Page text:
2.4 Process Algebra
43
in H to δ and does not affect any other actions. Consequently, the resulting renaming operator ρf H exactly blocks all the actions in H . Since the operator ρf H plays an important role in many ACP-like process algebras, it has its own notation, ? H , and is usually referred to as the encapsulation operator. Table 2.4.23 lists the renaming-operator axioms for the encapsulation operator. Axiom RN1 is split into two conditional axioms D1 and D2. a : A ∪ {δ}; H :
P (A); x, y :
P; D1 D2 D3 D4 DM1 DM2
a ∈ H ? ? H (a) = a a ∈ H ? ? H (a) = δ ? H (x + y) = ? H (x) + ? H (y) ? H (x · y) = ? H (x) · ? H (y) ? H (x y) = ? H (x) ? H (y) ? H (x y) = ? H (x) ? H (y)
Table 2.4.23: The axioms for the encapsulation operator.
An operational semantics for PAδ +RN. The operational semantics for PAδ +RN contains no surprises. The processes are the closed PAδ +RN terms plus the special process √ √ √ . The transition relation ?→ ? (C (PAδ +RN) ∪ { }) × A × (C (PAδ +RN) ∪ { }) is the smallest relation satisfying the derivation rules given in Tables 2.4.5 on Page 36 and 2.4.24. In Table 2.4.5, of course, p, p , q, and q range over C (PAδ +RN). a : A; f : F; p, p , q, q : p ?→ p p q ?→ p p
a a a
C (PAδ +RN);
q ?→ q
a a
p ?→
a
a
√ p ?→
a
q ?→
a
a
√
q
a a
p q ?→ p q p ?→ p q ?→ p
f (a)
p q ?→ q p
a
p q ?→ p √
q
p ?→ p ,
f (a) = δ
ρf ( p) ?→ ρf ( p )
q ?→ q a √ p ?→ , f (a) = δ f (a) √ ρf ( p) ?→
Table 2.4.24: The transition relation for merge, left merge, and renaming. De?nition 2.4.25. (Operational semantics) The operational semantics (PAδ +RN) is √ √ the process space (C (PAδ+RN)∪{ }, A, ?→, { }) with strong bisimilarity as the equivalence relation. Property 2.4.26. (Congruence) Strong bisimilarity, ?, is a congruence for the operators of PAδ +RN.
S
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Basic Concurrency Theory
AND
Proof. The property is a straightforward consequence of several results in (BAETEN V ERHOEF, 1995).
Theorem 2.4.27. (Soundness and completeness) For closed terms p, q ∈ C (PAδ +RN), PAδ +RN p = q ? (PAδ +RN) |= p = q .
2
S
Proof. Using the techniques of (BAETEN ward.
AND
V ERHOEF, 1995), the proof is straightfor-
2
Example 2.4.28. Consider again Example 2.2.5 on Page 6. The process depicted in Figure 2.2.4(d) on Page 7 can be speci?ed in PAδ+RN as follows: rcmd·pmat·(omat sprdy). In Example 2.4.7 on Page 37, a BPA term representing the same process has already been given. Since these two terms have the same semantics and PAδ +RN is complete for the operational semantics (PAδ +RN), it should be possible to derive the equality of the two terms from the axioms of PAδ +RN. Axioms M1 and M2 yield the desired result. It is interesting to compare the algebraic speci?cation given in this example to the P/T net given in Figure 2.3.3 on Page 18. There are two major differences between the two formalisms. P/T nets have a graphical representation and explicitly represent states. Process-algebraic terms have a purely symbolic representation and do not explicitly represent states.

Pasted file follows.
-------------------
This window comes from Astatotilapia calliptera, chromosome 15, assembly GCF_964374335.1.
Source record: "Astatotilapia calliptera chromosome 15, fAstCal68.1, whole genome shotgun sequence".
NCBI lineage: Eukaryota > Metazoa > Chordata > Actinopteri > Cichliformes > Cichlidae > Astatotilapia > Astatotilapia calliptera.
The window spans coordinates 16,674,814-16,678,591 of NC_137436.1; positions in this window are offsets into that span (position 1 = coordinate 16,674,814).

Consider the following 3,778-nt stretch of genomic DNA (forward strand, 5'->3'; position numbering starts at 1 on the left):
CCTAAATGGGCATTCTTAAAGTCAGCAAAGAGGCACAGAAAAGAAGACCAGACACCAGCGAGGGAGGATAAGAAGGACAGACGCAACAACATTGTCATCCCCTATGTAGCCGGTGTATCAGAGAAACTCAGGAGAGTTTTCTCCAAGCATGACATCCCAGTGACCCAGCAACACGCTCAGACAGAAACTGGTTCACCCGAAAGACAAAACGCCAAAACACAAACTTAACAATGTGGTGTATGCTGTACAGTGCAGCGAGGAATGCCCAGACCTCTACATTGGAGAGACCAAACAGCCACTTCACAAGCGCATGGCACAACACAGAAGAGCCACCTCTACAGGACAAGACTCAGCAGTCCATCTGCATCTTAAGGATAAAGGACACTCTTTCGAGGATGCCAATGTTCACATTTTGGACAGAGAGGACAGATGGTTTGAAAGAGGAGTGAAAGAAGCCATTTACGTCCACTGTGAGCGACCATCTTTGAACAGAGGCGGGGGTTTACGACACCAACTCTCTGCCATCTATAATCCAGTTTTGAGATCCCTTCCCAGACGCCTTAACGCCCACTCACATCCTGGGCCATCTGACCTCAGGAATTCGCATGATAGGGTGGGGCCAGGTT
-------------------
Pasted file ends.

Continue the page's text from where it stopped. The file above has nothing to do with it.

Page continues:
S
Structural induction. A proof technique that is often used in process algebra is induction on the structure of basic terms. To illustrate this proof technique, this paragraph contains an example. In this thesis, many results in Chapter 4 are proved by means of structural induction. The example also shows why the elimination property is useful. Note that by de?nition the composition of two renaming functions yields another renaming function. Property 2.4.29. For any closed term p ∈ C (PAδ +RN) and f , g ∈ F, PAδ +RN ρf ?g( p) = ρf (ρg ( p)). Proof. It follows from Property 2.4.20 on Page 41 that there is a basic BPAδ term t such that PAδ +RN p = t. Hence, it suf?ces to show that ρf ?g(t) = ρf (ρg(t)). Given this result, it follows that PAδ +RN ρf ?g ( p) = ρf ?g (t) = ρf (ρg (t)) = ρf (ρg( p)). The proof is by induction on the structure of basic BPAδ terms. The symbol ≡ is used to denote syntactical identity of terms. i) Assume t ≡ δ or t ≡ a, for some action a ∈ A. It follows that RN1 RN1 RN1 ρf ?g (t) = f ? g(t) = f (g(t)) = ρf (g(t)) = ρf (ρg (t)). ii) Assume t ≡ a · s, for some action a ∈ A and basic term s ∈ B (BPAδ ). Then, Induction (2×) RN3 RN3 ρf ?g (a · s) = ρf ?g (a) · ρf ?g (s) = ρf (ρg (a)) · ρf (ρg (s)) = ρf (ρg(a) · ρg (s)) = ρf (ρg (a · s)). iii) Assume t ≡ u + v, for some basic terms u and v in B (BPAδ ). Then, Induction (2×) RN2 RN2 ρf ?g (u + v) = ρf ?g (u) + ρf ?g (v) = ρf (ρg (u)) + ρf (ρg (v)) = RN2 ρf (ρg(u) + ρg (v)) = ρf (ρg(u + v)).
RN3
2
2.4 Process Algebra
45
Standard concurrency and expansion. Table 2.4.30 introduces the so-called axioms of standard concurrency . These axioms state properties of the merge operator that are intuitively meaningful and often useful in veri?cations. The reason for not including them in the basic theory is that ASC2 is derivable from the axioms of PAδ+RN (see Property 2.4.31 below), whereas the other two are derivable for closed terms (see Property 2.4.32 below). The numbering of the axioms in Table 2.4.30 is not continuous, because a theory with both concurrency and communication has several more axioms of standard concurrency (see BAETEN AND V ERHOEF, 1995; BAETEN AND W EIJLAND, 1990). The axioms that are only meaningful in a context with communication are omitted. x, y, z : P; x y=y x (x y) z = x (y z) (x y) z = x (y z) ASC2 ASC4 ASC6